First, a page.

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I recently changed my phone number. Today, I received a number of phone calls from an unknown entity claiming they had to make contact with the individual who last had the number, pertaining to legal documents or some other official purpose.

Some of the message is unclear, but I originally assumed the caller was an attorney, because the voicemail included the name, last four digits of the SSN, case number, two last known addresses, and a number at which the call could be returned.

Since that time, I've come to believe it is a phishing scam due to the repetitive nature of the calls as well as a family member telling me they received a similar, yet unrelated call, not too long ago.

In the event the call is legitimate, do I have a legal duty to inform the caller that they have the wrong number?

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You have no legal duty to inform callers they have the wrong number. Official business is not carried out by telephone, despite the fact that some collection agencies commonly use the tactic that there is service of process forthcoming, or some other legal jargon, to entice a callback.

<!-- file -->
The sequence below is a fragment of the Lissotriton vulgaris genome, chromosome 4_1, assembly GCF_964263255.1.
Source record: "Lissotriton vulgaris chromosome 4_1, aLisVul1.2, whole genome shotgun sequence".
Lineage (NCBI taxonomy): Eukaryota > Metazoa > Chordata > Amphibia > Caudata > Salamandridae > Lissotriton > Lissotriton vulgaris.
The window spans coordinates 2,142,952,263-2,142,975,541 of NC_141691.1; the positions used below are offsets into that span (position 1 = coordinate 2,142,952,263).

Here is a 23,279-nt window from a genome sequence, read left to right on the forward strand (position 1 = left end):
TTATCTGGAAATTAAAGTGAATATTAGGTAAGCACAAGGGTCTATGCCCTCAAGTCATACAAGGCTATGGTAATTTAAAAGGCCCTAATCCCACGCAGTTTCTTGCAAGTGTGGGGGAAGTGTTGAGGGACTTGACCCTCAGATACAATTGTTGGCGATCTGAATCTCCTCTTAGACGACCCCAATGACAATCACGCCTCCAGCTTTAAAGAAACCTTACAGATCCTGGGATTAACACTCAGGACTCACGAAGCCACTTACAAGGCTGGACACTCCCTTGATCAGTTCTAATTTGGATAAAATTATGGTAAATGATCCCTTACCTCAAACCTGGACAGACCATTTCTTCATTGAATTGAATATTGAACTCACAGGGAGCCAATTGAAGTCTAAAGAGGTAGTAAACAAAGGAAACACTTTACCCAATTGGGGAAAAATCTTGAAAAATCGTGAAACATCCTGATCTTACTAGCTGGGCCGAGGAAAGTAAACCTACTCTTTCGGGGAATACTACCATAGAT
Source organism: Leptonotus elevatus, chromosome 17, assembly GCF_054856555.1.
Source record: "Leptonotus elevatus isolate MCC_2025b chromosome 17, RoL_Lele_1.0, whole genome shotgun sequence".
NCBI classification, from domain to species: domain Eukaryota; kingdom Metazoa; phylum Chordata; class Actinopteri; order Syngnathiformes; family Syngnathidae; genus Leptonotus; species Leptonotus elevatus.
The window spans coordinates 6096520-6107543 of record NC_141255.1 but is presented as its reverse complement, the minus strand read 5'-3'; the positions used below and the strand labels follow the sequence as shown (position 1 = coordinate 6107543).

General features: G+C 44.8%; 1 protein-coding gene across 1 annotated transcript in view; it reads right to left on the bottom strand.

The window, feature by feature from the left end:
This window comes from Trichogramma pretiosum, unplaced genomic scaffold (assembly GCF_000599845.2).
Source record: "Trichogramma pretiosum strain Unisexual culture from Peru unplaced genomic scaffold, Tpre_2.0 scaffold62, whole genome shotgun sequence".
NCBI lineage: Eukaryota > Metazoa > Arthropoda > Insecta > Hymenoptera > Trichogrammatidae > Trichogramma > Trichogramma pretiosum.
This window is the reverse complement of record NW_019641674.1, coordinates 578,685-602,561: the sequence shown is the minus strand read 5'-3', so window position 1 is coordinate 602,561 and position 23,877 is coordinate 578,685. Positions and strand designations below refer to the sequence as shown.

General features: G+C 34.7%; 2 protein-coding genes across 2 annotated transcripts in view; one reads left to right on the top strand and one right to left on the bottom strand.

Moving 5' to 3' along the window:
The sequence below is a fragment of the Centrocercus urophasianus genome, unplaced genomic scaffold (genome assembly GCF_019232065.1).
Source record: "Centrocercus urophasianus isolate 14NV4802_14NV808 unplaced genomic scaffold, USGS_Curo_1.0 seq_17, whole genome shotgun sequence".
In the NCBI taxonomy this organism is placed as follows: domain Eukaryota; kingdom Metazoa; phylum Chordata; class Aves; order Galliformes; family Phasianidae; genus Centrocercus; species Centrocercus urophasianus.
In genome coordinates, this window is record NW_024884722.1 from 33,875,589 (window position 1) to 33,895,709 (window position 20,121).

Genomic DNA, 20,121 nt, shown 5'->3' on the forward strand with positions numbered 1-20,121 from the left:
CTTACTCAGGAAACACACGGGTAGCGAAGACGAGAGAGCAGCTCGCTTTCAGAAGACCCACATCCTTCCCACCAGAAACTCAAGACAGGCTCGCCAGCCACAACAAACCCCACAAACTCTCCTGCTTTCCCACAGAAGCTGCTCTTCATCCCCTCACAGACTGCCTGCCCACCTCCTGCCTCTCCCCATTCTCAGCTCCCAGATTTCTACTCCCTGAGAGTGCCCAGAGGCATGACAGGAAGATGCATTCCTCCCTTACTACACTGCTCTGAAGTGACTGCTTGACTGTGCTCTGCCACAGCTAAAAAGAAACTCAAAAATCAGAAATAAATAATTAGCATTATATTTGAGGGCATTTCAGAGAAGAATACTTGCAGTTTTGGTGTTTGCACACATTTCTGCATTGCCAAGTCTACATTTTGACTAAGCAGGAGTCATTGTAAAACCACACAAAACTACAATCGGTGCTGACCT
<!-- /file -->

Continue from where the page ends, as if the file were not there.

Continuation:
From a non-legal perspective, you may want to call and tell them to take you off their call list and that they have the wrong number; otherwise, they are likely to continue to bother you day and night.

It appears to be either a scam or a collections attempt.

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    "Official business is not carried out by telephone" I'm not sure that's a true statement, even though your answer stands strong even without that line. – corsiKa Sep 15 '15 at 23:58
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    What I mean by "official" is "official legal". Lawyers do not call to say they are serving papers, nor do process servers; then have them served. Certainly business can be carried out over the phone, but anything that will have legal force and effect requires a mailing or a service to be initiated. – gracey209 Sep 16 '15 at 0:00
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    Ha! I just got same call!! – gracey209 Sep 17 '15 at 16:14
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No; it's a scam. All legal notices have to be served by mail or in person. Which is perhaps partly why it's illegal to throw away mail for someone else.

If you are so inclined you should report them to the FCC. If you answer the call you can tell them, "Put me on your Do Not Call list." (Or you can try to get more details on who they are to report them to their state's Attorney General.) Or phone the callback number yourself and find out how much personal information they are trying to collect and under what pretext (and let us know!).

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